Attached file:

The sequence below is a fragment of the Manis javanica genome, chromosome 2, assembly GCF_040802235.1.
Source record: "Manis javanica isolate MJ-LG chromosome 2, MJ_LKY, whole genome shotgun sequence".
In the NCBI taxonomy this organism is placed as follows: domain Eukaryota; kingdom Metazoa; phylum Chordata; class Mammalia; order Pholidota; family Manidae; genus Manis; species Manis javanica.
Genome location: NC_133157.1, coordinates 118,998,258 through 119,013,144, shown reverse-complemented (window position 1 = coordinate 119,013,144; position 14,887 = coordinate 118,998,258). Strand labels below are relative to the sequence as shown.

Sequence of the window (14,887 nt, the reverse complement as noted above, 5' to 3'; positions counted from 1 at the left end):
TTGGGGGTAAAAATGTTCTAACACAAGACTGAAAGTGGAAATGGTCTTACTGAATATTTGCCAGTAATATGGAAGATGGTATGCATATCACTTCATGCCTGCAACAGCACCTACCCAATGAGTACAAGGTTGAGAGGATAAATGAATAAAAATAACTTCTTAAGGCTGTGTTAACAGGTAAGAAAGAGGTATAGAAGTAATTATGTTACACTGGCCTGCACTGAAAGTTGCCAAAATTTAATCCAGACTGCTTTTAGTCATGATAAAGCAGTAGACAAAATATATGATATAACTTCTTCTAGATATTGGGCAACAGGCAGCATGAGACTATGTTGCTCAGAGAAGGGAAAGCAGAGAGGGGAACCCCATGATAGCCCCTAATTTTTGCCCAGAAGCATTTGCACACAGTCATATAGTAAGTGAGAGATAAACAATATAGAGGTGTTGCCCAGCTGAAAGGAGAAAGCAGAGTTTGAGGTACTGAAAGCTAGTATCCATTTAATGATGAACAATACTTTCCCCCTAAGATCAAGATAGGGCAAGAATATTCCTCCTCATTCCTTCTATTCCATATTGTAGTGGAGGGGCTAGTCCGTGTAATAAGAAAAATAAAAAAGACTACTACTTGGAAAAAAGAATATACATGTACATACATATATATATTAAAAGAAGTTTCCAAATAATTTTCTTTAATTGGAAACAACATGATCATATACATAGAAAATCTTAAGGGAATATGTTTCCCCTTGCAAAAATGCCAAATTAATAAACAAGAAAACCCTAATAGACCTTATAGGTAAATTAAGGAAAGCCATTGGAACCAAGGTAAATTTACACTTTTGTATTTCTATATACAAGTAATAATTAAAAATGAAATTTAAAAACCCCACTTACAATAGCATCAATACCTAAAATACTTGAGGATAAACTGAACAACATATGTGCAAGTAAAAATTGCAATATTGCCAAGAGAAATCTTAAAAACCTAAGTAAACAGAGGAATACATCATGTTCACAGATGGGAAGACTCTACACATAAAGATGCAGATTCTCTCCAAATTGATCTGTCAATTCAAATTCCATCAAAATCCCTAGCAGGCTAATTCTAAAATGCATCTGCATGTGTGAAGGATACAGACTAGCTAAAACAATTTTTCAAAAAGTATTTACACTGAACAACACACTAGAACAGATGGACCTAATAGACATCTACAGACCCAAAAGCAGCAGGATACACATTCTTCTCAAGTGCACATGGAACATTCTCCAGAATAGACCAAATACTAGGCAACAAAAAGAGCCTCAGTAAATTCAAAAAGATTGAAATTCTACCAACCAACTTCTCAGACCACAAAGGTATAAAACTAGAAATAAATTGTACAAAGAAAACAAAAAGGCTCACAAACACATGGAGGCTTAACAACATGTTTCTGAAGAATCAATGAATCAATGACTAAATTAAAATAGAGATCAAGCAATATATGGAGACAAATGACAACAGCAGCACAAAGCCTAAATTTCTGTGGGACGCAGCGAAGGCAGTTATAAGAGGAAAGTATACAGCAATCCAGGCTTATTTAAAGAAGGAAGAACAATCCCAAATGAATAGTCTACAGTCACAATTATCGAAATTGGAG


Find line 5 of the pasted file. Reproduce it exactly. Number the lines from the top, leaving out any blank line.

Sequence of the window (14,887 nt, the reverse complement as noted above, 5' to 3'; positions counted from 1 at the left end):